Storm Continues to Be a Minimal Hurricane Offshore in Mid-Atlantic

Sorry for the lack of posts to the blog over the past 8 or 9 days. Unfortunately, I started a new job last Monday, and I’ve been very focused on getting settled there. I just haven’t had the energy to post something in the blog. Instead, I have only been able to post something to Facebook and Twitter.

However, that hasn’t met that I’ve been completely dead. I’ve continued to watch the tropics with great interest. This is perhaps the most significant season since the 2005 Atlantic Hurricane Season. Some may disagree, but think about it. When was the last time, you had more than one Category Five Hurricane storm in the same year? Well, you could argue, 2007 with Dean and Felix, but were they as strong as Irma and Maria? Did they make landfall in the United States?

Here are some things to consider about this season in the Atlantic. First, we had our first major hurricane landfall in the United States since Hurricane Wilma in October 2005. This season also has done something that the 2005 season with all of its mammoth numbers didn’t do, have two Category Four storms make landfall somewhere along the United States. In addition, two of the strongest storms ever to impact the Northeastern Caribbean in Irma and Maria.

Jose was also in the mix to be one of these powerful storms, and for a while, it appeared to also be on the verge of becoming a Category Five Hurricane. The storm just fell short of that mark. Jose peaked at borderline Category Four and Five strength with 155 mile per hour winds, gusts in upwards of 185 miles per hour, an eye that was 15 miles in diameter, and minimum central pressure that bottomed out to 938 millibars, or 27.70 inches of Hg. Fortunately for the islands of the Northeastern Caribbean that had just been devastated by Hurricane Irma, two things would happen with Jose.

First, the storm’s eye steered just north of the Northern Leeward Islands, which mercifully gave a break to those areas hard hit by Hurricane Irma. Second, following a similar path to Irma, Jose ran into waters that may have been a bit cooler due to upwelling generated by Irma’s vast circulation as it moved through the region just days earlier. In addition, Jose’s circulation began to encounter a northerly shear, which also contributed to its weakening. Jose weakened to a Tropical Storm by the evening of September 14th, or six days after reaching its peak intensity.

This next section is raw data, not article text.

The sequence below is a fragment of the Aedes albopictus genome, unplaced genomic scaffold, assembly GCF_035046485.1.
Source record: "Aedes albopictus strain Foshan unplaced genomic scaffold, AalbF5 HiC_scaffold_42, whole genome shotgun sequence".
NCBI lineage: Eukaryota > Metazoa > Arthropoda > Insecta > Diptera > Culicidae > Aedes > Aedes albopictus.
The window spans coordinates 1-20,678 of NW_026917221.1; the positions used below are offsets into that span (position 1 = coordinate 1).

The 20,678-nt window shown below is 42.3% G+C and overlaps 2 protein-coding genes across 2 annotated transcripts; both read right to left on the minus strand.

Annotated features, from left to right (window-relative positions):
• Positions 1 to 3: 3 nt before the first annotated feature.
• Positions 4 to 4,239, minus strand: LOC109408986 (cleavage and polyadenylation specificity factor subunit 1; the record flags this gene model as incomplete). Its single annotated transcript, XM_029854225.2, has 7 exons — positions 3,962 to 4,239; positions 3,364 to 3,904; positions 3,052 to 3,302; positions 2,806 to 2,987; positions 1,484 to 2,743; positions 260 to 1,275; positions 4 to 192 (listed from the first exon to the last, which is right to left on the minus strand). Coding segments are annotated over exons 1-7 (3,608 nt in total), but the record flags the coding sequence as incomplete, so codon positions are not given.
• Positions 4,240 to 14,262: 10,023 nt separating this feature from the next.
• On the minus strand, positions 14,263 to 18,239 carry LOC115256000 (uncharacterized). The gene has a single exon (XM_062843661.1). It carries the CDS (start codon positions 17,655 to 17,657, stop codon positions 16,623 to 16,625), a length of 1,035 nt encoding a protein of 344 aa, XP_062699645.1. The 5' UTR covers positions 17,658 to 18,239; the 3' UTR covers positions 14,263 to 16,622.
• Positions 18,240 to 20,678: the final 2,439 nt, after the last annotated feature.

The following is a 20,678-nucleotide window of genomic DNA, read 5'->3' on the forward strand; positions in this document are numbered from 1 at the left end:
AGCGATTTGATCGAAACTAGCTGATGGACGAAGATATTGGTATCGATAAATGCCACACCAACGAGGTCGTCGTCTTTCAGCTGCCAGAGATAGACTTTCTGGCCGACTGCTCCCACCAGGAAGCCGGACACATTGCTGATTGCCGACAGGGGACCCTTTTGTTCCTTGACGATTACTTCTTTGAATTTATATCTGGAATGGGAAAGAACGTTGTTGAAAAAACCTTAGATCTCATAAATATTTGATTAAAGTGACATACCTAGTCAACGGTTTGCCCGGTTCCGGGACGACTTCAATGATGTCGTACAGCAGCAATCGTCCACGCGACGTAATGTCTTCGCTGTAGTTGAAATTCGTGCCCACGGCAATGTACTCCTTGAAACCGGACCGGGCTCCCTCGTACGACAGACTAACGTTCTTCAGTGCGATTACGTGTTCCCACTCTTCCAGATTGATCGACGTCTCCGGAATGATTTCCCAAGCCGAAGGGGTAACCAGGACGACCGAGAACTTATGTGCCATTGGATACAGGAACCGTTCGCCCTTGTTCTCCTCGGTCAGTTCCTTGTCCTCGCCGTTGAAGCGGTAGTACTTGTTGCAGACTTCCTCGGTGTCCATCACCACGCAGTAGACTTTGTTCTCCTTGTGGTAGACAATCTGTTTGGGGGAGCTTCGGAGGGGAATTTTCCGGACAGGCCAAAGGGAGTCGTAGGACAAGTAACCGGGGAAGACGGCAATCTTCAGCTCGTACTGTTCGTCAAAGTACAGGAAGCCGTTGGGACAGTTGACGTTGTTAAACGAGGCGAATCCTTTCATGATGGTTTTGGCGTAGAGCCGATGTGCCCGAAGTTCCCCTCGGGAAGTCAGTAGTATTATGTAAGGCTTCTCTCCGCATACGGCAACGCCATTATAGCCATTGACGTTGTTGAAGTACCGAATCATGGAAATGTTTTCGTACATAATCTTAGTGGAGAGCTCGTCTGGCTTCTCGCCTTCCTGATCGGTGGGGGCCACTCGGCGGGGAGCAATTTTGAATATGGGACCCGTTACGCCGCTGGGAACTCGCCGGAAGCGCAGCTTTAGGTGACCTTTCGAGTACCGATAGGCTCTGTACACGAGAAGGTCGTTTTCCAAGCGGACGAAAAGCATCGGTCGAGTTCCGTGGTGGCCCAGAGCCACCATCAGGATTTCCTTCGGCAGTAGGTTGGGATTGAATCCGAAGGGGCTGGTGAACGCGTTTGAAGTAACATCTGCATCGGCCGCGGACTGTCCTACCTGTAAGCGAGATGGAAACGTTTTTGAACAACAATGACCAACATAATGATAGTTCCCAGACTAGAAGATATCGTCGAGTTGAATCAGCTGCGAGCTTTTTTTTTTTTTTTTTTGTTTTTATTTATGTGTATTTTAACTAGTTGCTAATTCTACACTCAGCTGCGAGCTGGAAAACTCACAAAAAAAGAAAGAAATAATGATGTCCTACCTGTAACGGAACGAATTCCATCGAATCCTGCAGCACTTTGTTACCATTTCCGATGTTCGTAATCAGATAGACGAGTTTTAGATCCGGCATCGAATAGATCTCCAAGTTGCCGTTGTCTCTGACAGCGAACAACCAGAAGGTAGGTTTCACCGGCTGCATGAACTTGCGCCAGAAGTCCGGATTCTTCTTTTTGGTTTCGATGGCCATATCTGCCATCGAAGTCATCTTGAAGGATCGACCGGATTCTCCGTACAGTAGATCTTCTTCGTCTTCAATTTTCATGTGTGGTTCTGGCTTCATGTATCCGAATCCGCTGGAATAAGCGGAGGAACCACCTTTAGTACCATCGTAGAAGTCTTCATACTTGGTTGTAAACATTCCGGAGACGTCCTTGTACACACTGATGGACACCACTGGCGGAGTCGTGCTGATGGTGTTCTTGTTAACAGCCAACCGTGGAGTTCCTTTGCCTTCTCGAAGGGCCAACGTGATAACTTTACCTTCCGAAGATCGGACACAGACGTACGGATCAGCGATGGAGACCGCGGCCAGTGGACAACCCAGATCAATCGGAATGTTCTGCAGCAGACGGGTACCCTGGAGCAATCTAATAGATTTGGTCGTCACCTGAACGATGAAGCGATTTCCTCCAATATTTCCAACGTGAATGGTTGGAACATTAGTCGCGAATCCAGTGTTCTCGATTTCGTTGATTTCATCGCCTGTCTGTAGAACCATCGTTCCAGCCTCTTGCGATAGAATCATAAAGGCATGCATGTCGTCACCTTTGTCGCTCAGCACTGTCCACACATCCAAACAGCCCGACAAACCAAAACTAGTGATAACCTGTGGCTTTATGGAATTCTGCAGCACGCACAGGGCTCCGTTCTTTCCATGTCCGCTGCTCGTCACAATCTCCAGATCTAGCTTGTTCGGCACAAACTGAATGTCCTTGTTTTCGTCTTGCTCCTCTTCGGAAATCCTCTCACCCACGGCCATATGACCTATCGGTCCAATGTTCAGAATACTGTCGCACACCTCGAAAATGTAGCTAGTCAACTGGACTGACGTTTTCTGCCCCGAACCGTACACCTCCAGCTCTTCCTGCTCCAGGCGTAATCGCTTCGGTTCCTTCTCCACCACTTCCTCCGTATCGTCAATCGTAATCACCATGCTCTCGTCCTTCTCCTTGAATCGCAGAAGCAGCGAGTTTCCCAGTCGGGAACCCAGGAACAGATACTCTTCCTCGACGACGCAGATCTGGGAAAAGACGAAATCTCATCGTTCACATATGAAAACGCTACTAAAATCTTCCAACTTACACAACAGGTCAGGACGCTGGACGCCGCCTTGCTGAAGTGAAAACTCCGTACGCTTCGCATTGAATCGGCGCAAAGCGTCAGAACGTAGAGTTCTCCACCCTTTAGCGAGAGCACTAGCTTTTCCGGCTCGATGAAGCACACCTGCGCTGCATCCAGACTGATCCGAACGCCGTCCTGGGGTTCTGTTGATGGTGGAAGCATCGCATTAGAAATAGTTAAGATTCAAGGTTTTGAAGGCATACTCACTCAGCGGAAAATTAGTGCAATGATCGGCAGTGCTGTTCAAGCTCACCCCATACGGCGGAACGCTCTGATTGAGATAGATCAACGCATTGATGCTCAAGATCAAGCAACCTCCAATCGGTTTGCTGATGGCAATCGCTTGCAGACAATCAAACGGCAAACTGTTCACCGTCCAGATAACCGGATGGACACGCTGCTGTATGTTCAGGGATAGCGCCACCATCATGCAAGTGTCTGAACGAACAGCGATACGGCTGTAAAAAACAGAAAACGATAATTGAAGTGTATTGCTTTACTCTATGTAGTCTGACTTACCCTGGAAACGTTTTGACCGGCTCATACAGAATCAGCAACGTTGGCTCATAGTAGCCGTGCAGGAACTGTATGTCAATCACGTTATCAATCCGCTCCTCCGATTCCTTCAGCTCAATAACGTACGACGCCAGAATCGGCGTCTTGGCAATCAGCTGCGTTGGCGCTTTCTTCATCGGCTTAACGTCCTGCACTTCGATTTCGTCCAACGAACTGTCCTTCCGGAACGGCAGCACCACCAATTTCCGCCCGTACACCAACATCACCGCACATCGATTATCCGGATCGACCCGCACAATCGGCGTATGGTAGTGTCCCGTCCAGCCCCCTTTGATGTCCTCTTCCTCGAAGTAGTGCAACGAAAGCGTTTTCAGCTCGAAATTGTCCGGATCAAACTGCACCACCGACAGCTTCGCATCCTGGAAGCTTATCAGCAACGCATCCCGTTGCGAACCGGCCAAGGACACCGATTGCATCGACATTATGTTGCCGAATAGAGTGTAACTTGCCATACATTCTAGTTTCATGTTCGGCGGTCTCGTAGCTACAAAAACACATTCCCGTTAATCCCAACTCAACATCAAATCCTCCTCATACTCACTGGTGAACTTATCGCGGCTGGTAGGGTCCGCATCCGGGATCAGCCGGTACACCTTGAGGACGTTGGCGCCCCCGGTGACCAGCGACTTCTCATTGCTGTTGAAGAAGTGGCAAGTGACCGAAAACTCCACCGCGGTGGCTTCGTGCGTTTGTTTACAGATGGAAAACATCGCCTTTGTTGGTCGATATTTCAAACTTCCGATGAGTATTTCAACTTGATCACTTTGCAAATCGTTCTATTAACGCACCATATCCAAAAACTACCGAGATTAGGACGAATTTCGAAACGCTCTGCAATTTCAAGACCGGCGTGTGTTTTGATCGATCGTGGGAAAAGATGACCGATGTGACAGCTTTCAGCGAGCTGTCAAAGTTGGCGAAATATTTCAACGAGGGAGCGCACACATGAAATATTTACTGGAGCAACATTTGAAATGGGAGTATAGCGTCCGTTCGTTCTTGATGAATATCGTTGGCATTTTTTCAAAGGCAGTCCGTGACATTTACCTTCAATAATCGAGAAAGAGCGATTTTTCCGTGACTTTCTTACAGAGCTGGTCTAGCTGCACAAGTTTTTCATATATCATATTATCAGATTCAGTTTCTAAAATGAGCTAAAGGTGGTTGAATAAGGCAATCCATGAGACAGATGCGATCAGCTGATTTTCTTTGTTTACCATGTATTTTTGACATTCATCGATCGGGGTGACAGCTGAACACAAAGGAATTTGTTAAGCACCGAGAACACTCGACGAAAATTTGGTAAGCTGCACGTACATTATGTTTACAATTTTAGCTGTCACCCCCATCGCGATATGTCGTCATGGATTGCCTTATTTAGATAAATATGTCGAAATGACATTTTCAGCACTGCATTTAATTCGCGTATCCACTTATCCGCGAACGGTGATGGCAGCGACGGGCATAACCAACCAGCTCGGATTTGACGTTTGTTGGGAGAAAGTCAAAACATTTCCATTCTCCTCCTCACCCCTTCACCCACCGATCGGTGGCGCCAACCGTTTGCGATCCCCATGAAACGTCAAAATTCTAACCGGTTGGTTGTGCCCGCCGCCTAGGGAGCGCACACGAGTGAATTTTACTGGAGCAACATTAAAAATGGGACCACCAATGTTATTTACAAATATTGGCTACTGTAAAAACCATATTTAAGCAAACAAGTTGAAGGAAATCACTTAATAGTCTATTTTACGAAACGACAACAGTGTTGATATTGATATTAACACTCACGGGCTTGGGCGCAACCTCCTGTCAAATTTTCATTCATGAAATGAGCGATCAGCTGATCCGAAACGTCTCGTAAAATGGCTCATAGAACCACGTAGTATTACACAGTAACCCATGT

Hurricane Jose would regain some strength, and re-intensify in the Western Atlantic to have winds of strong Category One strength at 90 miles per hour, but gradually weakened to just be a minimal hurricane as it approached New York, New Jersey, and the Mid-Atlantic. Jose has managed to remain a minimal hurricane strength despite moving into relatively cooler waters off the Mid-Atlantic shoreline. New Jersey’s Shore had been under a Tropical Storm Watch, but that was discontinued late Monday afternoon.

As of the 8:00 PM EDT Advisory from the National Hurricane Center in Miami, Florida, Hurricane Jose lurks several hundred miles off the Jersey Shore, or approximately 265 miles to the South-Southwest of Nantucket, Massachusetts. Maximum sustained winds remain at 75 miles per hour with gusts in upwards of 90 miles per hour, and a minimum central pressure of 973 millibars, or 28.73 inches of Hg. Hurricane force winds extend some 60 miles from the eye while tropical storm force winds reach out some 310 miles.

Jose is a very massive storm that is about 740 miles in diameter. This is one of the reasons why, New Jersey is still experiencing some clouds, breezy conditions, some rain, and some humidity. A Tropical Storm Warning is still in effect for Woods Hole for Sagamore Beach including to Cape Cod, Block Island, Martha’s Vineyard, and Nantucket. A Tropical Storm Watch is in effect for the coast of Long Island from Fire Island to Port Jefferson. Jersey Shore has a Coastal Flood Warning in effect until 1:00 AM on Wednesday morning.

During the course of the day on Tuesday, there have been bands of rain pinwheeling there way on shore in New Jersey. Conditions at GWC in South Plainfield, NJ have been breezy, humid, and damp throughout much of the day, especially since nightfall. Looking at the latest forecast track from the NHC, Jose is expected to loop around the Mid-Atlantic and New England waters until at least Saturday afternoon. The forecast discussion also indicates that Jose will weaken to a tropical storm within 36 hours, and become extratropical within 72 hours.